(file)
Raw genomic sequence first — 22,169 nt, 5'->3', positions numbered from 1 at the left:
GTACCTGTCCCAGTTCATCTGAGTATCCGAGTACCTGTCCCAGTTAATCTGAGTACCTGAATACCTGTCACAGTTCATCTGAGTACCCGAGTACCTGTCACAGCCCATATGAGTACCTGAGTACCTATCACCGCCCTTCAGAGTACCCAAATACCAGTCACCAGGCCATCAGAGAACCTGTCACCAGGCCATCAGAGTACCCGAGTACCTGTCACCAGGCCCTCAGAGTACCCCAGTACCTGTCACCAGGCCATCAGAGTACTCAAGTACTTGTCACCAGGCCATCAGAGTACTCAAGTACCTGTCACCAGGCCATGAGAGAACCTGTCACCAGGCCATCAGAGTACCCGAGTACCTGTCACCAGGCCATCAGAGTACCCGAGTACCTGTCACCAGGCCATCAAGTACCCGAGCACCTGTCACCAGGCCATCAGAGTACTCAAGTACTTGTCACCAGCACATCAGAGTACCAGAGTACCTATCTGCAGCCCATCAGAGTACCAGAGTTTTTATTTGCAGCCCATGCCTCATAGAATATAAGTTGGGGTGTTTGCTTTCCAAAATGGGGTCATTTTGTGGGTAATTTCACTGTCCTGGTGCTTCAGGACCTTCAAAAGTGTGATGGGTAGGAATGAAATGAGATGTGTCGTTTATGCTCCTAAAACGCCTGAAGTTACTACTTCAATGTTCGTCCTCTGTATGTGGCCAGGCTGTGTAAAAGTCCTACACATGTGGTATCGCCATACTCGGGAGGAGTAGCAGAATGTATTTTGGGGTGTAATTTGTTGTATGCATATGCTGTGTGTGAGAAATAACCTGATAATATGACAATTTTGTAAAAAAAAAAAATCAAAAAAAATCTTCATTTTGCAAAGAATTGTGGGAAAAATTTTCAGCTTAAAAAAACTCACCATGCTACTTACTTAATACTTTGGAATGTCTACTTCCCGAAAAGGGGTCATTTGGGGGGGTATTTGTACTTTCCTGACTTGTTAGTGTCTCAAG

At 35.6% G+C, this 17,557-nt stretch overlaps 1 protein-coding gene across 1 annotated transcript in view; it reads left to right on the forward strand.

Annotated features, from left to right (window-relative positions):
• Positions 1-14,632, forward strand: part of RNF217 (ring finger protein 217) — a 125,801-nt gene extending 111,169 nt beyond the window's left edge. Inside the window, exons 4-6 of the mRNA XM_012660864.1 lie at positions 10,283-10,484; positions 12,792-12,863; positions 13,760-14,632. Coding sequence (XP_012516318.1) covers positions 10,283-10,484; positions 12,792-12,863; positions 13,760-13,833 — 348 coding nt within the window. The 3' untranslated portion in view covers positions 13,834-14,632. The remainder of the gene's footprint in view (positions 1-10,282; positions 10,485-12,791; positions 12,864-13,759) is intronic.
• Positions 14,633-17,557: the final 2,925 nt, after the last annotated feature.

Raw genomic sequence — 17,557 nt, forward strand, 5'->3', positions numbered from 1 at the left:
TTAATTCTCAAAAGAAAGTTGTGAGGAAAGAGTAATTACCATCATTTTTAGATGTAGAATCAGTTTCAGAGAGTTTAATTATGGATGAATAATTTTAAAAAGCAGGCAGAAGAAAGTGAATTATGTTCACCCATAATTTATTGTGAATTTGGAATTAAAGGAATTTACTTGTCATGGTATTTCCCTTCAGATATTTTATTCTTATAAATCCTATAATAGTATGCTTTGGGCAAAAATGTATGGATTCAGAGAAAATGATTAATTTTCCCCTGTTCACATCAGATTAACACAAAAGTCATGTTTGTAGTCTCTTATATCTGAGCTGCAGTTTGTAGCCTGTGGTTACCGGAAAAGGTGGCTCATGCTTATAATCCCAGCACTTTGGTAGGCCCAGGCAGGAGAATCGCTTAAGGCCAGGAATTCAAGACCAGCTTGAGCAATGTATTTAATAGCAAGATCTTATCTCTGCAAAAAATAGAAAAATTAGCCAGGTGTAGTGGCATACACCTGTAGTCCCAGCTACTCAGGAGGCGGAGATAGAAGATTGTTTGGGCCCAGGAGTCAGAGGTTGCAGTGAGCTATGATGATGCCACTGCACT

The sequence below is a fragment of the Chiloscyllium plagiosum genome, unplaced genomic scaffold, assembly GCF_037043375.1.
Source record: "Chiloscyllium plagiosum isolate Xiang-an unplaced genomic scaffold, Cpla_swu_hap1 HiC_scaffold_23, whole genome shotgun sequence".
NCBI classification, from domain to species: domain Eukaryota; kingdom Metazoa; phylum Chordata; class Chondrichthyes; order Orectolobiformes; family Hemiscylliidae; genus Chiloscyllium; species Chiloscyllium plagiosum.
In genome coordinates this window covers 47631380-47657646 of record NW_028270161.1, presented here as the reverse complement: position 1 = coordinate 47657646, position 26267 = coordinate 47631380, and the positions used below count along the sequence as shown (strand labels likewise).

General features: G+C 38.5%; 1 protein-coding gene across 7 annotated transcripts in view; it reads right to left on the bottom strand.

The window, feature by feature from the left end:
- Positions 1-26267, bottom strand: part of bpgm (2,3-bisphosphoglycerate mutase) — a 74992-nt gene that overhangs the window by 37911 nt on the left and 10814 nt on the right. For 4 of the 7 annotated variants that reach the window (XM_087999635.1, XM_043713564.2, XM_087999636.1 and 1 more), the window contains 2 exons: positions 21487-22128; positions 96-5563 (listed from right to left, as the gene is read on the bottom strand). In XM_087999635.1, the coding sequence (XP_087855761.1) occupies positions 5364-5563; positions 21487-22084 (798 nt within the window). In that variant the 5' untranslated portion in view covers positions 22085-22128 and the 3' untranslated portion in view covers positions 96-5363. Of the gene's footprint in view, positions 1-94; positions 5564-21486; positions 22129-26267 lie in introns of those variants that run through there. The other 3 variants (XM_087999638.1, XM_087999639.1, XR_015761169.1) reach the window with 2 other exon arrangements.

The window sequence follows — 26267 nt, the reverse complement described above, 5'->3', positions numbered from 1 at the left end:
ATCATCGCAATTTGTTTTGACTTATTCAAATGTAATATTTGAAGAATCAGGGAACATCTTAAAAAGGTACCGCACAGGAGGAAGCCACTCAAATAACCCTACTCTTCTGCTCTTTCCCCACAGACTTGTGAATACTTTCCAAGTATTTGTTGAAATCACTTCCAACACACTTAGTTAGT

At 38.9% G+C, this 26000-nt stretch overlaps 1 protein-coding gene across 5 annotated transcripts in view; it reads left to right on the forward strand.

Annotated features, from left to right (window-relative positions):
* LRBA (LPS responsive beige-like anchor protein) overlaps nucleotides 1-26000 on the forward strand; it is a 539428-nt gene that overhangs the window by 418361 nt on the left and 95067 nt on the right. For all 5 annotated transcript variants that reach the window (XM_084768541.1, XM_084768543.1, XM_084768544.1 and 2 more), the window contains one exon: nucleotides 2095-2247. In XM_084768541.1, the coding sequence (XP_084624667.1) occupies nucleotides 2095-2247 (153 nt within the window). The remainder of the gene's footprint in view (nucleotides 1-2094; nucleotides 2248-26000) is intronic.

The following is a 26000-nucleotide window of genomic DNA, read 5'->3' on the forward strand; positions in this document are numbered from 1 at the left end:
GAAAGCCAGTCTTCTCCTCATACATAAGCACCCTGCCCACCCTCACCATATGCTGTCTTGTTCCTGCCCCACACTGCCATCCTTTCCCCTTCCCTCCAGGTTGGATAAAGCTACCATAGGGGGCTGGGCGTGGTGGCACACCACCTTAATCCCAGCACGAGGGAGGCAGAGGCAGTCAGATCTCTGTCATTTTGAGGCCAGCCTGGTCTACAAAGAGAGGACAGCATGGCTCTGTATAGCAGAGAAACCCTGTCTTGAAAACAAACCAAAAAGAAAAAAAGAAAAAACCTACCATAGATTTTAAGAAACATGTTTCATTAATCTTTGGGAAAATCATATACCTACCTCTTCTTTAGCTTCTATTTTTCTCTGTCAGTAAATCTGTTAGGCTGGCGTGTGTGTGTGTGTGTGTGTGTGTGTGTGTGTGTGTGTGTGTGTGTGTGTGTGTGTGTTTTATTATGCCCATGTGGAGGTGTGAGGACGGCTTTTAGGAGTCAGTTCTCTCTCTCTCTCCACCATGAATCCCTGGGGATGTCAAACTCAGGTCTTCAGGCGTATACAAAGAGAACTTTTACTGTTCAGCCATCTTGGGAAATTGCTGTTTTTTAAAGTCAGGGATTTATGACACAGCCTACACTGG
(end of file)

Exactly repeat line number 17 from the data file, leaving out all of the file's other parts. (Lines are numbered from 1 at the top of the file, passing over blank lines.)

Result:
ATCATCGCAATTTGTTTTGACTTATTCAAATGTAATATTTGAAGAATCAGGGAACATCTTAAAAAGGTACCGCACAGGAGGAAGCCACTCAAATAACCCTACTCTTCTGCTCTTTCCCCACAGACTTGTGAATACTTTCCAAGTATTTGTTGAAATCACTTCCAACACACTTAGTTAGT